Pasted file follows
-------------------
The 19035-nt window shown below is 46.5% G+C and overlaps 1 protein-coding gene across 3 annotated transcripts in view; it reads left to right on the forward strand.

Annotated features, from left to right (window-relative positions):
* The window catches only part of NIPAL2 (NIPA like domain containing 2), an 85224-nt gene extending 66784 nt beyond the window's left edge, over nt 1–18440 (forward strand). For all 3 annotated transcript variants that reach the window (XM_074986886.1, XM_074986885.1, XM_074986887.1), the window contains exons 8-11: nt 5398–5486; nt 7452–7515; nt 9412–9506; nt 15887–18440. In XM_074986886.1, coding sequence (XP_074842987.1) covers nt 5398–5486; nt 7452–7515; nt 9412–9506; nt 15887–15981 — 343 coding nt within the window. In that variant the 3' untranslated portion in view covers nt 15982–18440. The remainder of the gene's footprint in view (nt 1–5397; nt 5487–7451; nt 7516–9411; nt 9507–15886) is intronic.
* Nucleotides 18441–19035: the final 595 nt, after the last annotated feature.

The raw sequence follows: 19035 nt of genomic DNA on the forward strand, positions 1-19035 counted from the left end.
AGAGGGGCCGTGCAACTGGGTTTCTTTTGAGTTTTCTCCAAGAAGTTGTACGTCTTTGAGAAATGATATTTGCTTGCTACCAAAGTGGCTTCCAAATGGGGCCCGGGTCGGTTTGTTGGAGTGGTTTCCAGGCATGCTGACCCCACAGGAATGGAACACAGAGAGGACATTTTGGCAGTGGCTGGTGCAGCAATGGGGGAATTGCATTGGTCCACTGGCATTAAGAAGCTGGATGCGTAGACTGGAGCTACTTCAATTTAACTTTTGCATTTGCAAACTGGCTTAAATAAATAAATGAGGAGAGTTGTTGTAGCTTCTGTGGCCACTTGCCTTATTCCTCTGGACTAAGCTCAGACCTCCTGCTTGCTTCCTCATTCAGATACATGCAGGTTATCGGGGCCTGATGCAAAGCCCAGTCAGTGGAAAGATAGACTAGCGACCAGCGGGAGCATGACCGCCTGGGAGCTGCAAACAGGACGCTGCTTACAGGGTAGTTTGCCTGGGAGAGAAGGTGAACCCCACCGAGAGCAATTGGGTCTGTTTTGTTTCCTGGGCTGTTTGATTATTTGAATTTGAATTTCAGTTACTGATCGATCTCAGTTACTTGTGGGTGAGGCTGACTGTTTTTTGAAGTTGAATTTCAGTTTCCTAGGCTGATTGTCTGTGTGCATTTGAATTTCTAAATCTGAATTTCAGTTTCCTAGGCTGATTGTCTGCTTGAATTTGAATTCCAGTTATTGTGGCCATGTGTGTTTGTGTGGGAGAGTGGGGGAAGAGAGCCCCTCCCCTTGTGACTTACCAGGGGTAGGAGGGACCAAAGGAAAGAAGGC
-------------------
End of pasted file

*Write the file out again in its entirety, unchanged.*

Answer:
The 19035-nt window shown below is 46.5% G+C and overlaps 1 protein-coding gene across 3 annotated transcripts in view; it reads left to right on the forward strand.

Annotated features, from left to right (window-relative positions):
* The window catches only part of NIPAL2 (NIPA like domain containing 2), an 85224-nt gene extending 66784 nt beyond the window's left edge, over nt 1–18440 (forward strand). For all 3 annotated transcript variants that reach the window (XM_074986886.1, XM_074986885.1, XM_074986887.1), the window contains exons 8-11: nt 5398–5486; nt 7452–7515; nt 9412–9506; nt 15887–18440. In XM_074986886.1, coding sequence (XP_074842987.1) covers nt 5398–5486; nt 7452–7515; nt 9412–9506; nt 15887–15981 — 343 coding nt within the window. In that variant the 3' untranslated portion in view covers nt 15982–18440. The remainder of the gene's footprint in view (nt 1–5397; nt 5487–7451; nt 7516–9411; nt 9507–15886) is intronic.
* Nucleotides 18441–19035: the final 595 nt, after the last annotated feature.

The raw sequence follows: 19035 nt of genomic DNA on the forward strand, positions 1-19035 counted from the left end.
AGAGGGGCCGTGCAACTGGGTTTCTTTTGAGTTTTCTCCAAGAAGTTGTACGTCTTTGAGAAATGATATTTGCTTGCTACCAAAGTGGCTTCCAAATGGGGCCCGGGTCGGTTTGTTGGAGTGGTTTCCAGGCATGCTGACCCCACAGGAATGGAACACAGAGAGGACATTTTGGCAGTGGCTGGTGCAGCAATGGGGGAATTGCATTGGTCCACTGGCATTAAGAAGCTGGATGCGTAGACTGGAGCTACTTCAATTTAACTTTTGCATTTGCAAACTGGCTTAAATAAATAAATGAGGAGAGTTGTTGTAGCTTCTGTGGCCACTTGCCTTATTCCTCTGGACTAAGCTCAGACCTCCTGCTTGCTTCCTCATTCAGATACATGCAGGTTATCGGGGCCTGATGCAAAGCCCAGTCAGTGGAAAGATAGACTAGCGACCAGCGGGAGCATGACCGCCTGGGAGCTGCAAACAGGACGCTGCTTACAGGGTAGTTTGCCTGGGAGAGAAGGTGAACCCCACCGAGAGCAATTGGGTCTGTTTTGTTTCCTGGGCTGTTTGATTATTTGAATTTGAATTTCAGTTACTGATCGATCTCAGTTACTTGTGGGTGAGGCTGACTGTTTTTTGAAGTTGAATTTCAGTTTCCTAGGCTGATTGTCTGTGTGCATTTGAATTTCTAAATCTGAATTTCAGTTTCCTAGGCTGATTGTCTGCTTGAATTTGAATTCCAGTTATTGTGGCCATGTGTGTTTGTGTGGGAGAGTGGGGGAAGAGAGCCCCTCCCCTTGTGACTTACCAGGGGTAGGAGGGACCAAAGGAAAGAAGGC